Mike Isaac, trying to clear up Twitter’s opaque attempt at shedding more light on its upcoming platform policy changes:
But amid the confusion of the past month, nearly all have overlooked the section of [Twitter VP of Product Michael] Sippey’s post which holds the key to Twitter’s future: Cards. Twitter’s new Cards technology allows third-party developers to create richer, more compelling — and, above all, visually consistent — content inside of Twitter itself.
Therein lies Twitter’s goal: A rich, consistent Twitter experience for every user. When the hammer finally drops and Twitter finally changes its guidelines, those apps which can’t deliver this consistency will no longer be able to integrate with Twitter.
But nowhere in Isaac’s 1,800+ words, nor in Sippey’s original 400-word post, is an explanation of why this new “Cards” initiative necessitates locking out and screwing over the third-party clients that contributed so much to Twitter’s early proliferation and current success.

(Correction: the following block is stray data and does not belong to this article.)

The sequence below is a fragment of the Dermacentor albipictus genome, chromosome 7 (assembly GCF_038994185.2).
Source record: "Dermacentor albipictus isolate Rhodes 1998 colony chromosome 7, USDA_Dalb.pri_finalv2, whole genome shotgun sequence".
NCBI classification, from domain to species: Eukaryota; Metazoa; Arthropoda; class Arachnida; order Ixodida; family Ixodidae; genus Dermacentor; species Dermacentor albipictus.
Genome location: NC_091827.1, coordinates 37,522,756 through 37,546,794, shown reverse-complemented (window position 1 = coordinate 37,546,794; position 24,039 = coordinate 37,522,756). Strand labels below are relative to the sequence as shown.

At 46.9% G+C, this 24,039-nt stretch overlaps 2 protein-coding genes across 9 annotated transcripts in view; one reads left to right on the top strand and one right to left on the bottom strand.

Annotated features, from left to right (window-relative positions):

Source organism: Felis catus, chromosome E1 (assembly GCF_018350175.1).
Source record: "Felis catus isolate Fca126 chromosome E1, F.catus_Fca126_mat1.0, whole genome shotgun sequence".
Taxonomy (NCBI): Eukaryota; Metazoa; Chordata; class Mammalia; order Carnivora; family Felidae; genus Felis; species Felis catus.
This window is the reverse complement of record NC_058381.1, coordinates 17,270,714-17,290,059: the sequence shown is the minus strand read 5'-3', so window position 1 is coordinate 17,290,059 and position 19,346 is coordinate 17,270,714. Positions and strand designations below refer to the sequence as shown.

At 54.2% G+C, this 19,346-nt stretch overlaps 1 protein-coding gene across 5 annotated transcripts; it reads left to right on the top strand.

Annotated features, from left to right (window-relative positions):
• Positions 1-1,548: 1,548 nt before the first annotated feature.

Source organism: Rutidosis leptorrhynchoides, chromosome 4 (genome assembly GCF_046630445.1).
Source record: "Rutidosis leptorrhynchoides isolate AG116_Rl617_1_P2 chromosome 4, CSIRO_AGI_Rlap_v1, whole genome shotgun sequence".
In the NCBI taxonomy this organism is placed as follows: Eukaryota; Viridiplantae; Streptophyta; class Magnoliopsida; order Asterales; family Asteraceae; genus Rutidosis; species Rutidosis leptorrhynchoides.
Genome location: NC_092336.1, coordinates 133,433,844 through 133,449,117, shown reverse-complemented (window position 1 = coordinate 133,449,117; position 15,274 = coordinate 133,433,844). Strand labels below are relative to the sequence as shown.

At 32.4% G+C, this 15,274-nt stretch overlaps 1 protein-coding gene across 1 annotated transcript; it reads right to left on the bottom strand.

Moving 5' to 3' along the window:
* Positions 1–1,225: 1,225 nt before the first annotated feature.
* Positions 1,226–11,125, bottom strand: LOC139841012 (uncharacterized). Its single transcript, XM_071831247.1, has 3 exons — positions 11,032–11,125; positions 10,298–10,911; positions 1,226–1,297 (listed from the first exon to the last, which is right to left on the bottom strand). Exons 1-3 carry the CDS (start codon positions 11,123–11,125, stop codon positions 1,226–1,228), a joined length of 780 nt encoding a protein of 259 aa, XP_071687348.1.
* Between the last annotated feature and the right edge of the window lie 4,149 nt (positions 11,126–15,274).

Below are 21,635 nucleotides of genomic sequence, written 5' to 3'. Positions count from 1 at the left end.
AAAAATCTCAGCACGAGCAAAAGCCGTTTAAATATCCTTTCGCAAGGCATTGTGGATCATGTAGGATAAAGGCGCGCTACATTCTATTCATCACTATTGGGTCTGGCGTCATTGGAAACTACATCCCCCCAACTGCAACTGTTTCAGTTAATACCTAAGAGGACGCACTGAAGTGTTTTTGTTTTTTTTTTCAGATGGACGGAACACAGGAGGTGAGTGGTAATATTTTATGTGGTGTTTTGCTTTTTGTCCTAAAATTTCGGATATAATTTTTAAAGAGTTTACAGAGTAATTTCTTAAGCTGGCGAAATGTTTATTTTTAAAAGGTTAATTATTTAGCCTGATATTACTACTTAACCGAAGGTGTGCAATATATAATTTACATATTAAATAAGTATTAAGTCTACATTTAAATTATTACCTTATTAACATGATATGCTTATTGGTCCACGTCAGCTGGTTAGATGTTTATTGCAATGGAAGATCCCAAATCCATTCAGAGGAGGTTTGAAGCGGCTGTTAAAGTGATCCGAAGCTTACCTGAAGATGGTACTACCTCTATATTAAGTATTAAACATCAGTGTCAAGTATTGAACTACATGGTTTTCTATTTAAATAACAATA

Twitter could create that consistent experience, even across third-parties, by adjusting its APIs and laying down a new set of guidelines to ensure all apps display its Cards, promoted ads, and other required content. If apps get caught ignoring any of these rules, they could simply get shut out, much like Twitter shut off the spigot for Instagram and LinkedIn.
Sure, users of apps like Tweetbot and Flipboard might not be thrilled about having to see ads, but they’ll far less thrilled when they get shut out completely. And if recent estimates on the use of third-party Twitter clients are even in the ballpark, we’re only talking about roughly 20 percent of Twitter’s users. Is all this grief really worth that trouble? Consistency doesn’t mean totalitarianism.
Another way Twitter could keep the third-party client spigot open is to simply charge a minimal fee for it. Plenty of users are clearly willing to spend a little money to get the Twitter experience they prefer—we could finally get the option of the “Twitter Pro” accounts people have wanted since day one, and Twitter could open up a second revenue stream that may not even require jamming ads down our throats.
Twitter can get the consistency it wants and the revenue it needs by changing the direction of its platform, but there is more than one way to adjust a ship’s course. There’s still time to try less turbulent tactics.